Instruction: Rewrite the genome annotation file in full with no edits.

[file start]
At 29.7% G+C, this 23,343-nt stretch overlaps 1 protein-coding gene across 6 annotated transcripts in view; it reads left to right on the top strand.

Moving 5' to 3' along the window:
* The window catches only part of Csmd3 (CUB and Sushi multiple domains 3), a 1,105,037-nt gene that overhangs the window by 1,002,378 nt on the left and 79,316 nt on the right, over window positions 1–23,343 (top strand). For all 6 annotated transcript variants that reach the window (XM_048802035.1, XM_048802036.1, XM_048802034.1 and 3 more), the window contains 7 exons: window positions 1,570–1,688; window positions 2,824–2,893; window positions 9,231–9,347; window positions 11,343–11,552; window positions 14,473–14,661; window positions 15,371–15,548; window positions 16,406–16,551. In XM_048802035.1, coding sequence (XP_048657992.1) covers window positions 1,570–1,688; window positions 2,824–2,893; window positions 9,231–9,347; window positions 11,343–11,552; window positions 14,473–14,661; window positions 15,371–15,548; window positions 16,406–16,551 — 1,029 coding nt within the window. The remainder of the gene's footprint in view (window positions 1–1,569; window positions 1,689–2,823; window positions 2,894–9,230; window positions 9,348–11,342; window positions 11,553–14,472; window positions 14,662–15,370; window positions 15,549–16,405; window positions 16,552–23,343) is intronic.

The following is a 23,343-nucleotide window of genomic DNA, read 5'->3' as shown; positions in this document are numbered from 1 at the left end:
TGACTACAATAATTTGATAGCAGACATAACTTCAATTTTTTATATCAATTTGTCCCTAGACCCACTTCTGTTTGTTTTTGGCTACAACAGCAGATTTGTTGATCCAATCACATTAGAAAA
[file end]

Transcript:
At 29.7% G+C, this 23,343-nt stretch overlaps 1 protein-coding gene across 6 annotated transcripts in view; it reads left to right on the top strand.

Moving 5' to 3' along the window:
* The window catches only part of Csmd3 (CUB and Sushi multiple domains 3), a 1,105,037-nt gene that overhangs the window by 1,002,378 nt on the left and 79,316 nt on the right, over window positions 1–23,343 (top strand). For all 6 annotated transcript variants that reach the window (XM_048802035.1, XM_048802036.1, XM_048802034.1 and 3 more), the window contains 7 exons: window positions 1,570–1,688; window positions 2,824–2,893; window positions 9,231–9,347; window positions 11,343–11,552; window positions 14,473–14,661; window positions 15,371–15,548; window positions 16,406–16,551. In XM_048802035.1, coding sequence (XP_048657992.1) covers window positions 1,570–1,688; window positions 2,824–2,893; window positions 9,231–9,347; window positions 11,343–11,552; window positions 14,473–14,661; window positions 15,371–15,548; window positions 16,406–16,551 — 1,029 coding nt within the window. The remainder of the gene's footprint in view (window positions 1–1,569; window positions 1,689–2,823; window positions 2,894–9,230; window positions 9,348–11,342; window positions 11,553–14,472; window positions 14,662–15,370; window positions 15,549–16,405; window positions 16,552–23,343) is intronic.

The following is a 23,343-nucleotide window of genomic DNA, read 5'->3' as shown; positions in this document are numbered from 1 at the left end:
TGACTACAATAATTTGATAGCAGACATAACTTCAATTTTTTATATCAATTTGTCCCTAGACCCACTTCTGTTTGTTTTTGGCTACAACAGCAGATTTGTTGATCCAATCACATTAGAAAA